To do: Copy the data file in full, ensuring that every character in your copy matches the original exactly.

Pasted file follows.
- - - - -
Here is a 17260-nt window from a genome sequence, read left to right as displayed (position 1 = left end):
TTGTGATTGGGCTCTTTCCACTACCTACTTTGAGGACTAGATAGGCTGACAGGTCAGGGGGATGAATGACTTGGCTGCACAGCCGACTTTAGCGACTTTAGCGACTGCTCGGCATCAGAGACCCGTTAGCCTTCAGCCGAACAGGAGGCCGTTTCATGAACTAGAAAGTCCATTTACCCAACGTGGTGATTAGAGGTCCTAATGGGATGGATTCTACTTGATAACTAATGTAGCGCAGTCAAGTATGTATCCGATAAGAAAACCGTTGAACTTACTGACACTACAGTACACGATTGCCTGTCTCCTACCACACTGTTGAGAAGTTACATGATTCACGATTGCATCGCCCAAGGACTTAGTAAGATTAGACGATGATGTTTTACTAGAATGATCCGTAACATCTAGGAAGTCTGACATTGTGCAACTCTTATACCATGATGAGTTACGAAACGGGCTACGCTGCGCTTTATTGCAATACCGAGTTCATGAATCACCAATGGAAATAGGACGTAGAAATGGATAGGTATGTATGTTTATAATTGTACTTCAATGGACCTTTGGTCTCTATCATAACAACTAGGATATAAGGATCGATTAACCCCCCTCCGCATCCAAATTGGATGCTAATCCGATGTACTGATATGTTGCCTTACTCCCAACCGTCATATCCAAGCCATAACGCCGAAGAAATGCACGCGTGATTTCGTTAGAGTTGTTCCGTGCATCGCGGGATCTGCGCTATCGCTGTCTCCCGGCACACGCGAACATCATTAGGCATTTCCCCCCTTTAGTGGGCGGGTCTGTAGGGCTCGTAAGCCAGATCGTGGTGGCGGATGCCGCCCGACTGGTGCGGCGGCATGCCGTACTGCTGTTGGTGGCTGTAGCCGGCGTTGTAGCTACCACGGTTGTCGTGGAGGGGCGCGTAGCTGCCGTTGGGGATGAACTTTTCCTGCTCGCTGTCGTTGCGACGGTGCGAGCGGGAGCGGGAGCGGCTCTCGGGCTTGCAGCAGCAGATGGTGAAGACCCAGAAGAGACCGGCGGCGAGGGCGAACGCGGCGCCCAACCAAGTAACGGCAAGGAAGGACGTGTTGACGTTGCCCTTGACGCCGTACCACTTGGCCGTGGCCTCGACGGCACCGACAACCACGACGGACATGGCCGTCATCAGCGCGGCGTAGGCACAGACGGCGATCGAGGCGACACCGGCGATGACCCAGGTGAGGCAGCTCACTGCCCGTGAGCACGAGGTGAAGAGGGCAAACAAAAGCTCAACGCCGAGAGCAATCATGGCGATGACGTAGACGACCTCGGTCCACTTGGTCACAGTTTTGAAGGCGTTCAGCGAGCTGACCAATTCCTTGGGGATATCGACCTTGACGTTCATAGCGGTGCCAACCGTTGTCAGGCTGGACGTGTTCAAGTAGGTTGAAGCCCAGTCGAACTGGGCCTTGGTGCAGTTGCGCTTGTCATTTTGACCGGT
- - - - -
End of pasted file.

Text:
Here is a 17260-nt window from a genome sequence, read left to right as displayed (position 1 = left end):
TTGTGATTGGGCTCTTTCCACTACCTACTTTGAGGACTAGATAGGCTGACAGGTCAGGGGGATGAATGACTTGGCTGCACAGCCGACTTTAGCGACTTTAGCGACTGCTCGGCATCAGAGACCCGTTAGCCTTCAGCCGAACAGGAGGCCGTTTCATGAACTAGAAAGTCCATTTACCCAACGTGGTGATTAGAGGTCCTAATGGGATGGATTCTACTTGATAACTAATGTAGCGCAGTCAAGTATGTATCCGATAAGAAAACCGTTGAACTTACTGACACTACAGTACACGATTGCCTGTCTCCTACCACACTGTTGAGAAGTTACATGATTCACGATTGCATCGCCCAAGGACTTAGTAAGATTAGACGATGATGTTTTACTAGAATGATCCGTAACATCTAGGAAGTCTGACATTGTGCAACTCTTATACCATGATGAGTTACGAAACGGGCTACGCTGCGCTTTATTGCAATACCGAGTTCATGAATCACCAATGGAAATAGGACGTAGAAATGGATAGGTATGTATGTTTATAATTGTACTTCAATGGACCTTTGGTCTCTATCATAACAACTAGGATATAAGGATCGATTAACCCCCCTCCGCATCCAAATTGGATGCTAATCCGATGTACTGATATGTTGCCTTACTCCCAACCGTCATATCCAAGCCATAACGCCGAAGAAATGCACGCGTGATTTCGTTAGAGTTGTTCCGTGCATCGCGGGATCTGCGCTATCGCTGTCTCCCGGCACACGCGAACATCATTAGGCATTTCCCCCCTTTAGTGGGCGGGTCTGTAGGGCTCGTAAGCCAGATCGTGGTGGCGGATGCCGCCCGACTGGTGCGGCGGCATGCCGTACTGCTGTTGGTGGCTGTAGCCGGCGTTGTAGCTACCACGGTTGTCGTGGAGGGGCGCGTAGCTGCCGTTGGGGATGAACTTTTCCTGCTCGCTGTCGTTGCGACGGTGCGAGCGGGAGCGGGAGCGGCTCTCGGGCTTGCAGCAGCAGATGGTGAAGACCCAGAAGAGACCGGCGGCGAGGGCGAACGCGGCGCCCAACCAAGTAACGGCAAGGAAGGACGTGTTGACGTTGCCCTTGACGCCGTACCACTTGGCCGTGGCCTCGACGGCACCGACAACCACGACGGACATGGCCGTCATCAGCGCGGCGTAGGCACAGACGGCGATCGAGGCGACACCGGCGATGACCCAGGTGAGGCAGCTCACTGCCCGTGAGCACGAGGTGAAGAGGGCAAACAAAAGCTCAACGCCGAGAGCAATCATGGCGATGACGTAGACGACCTCGGTCCACTTGGTCACAGTTTTGAAGGCGTTCAGCGAGCTGACCAATTCCTTGGGGATATCGACCTTGACGTTCATAGCGGTGCCAACCGTTGTCAGGCTGGACGTGTTCAAGTAGGTTGAAGCCCAGTCGAACTGGGCCTTGGTGCAGTTGCGCTTGTCATTTTGACCGGT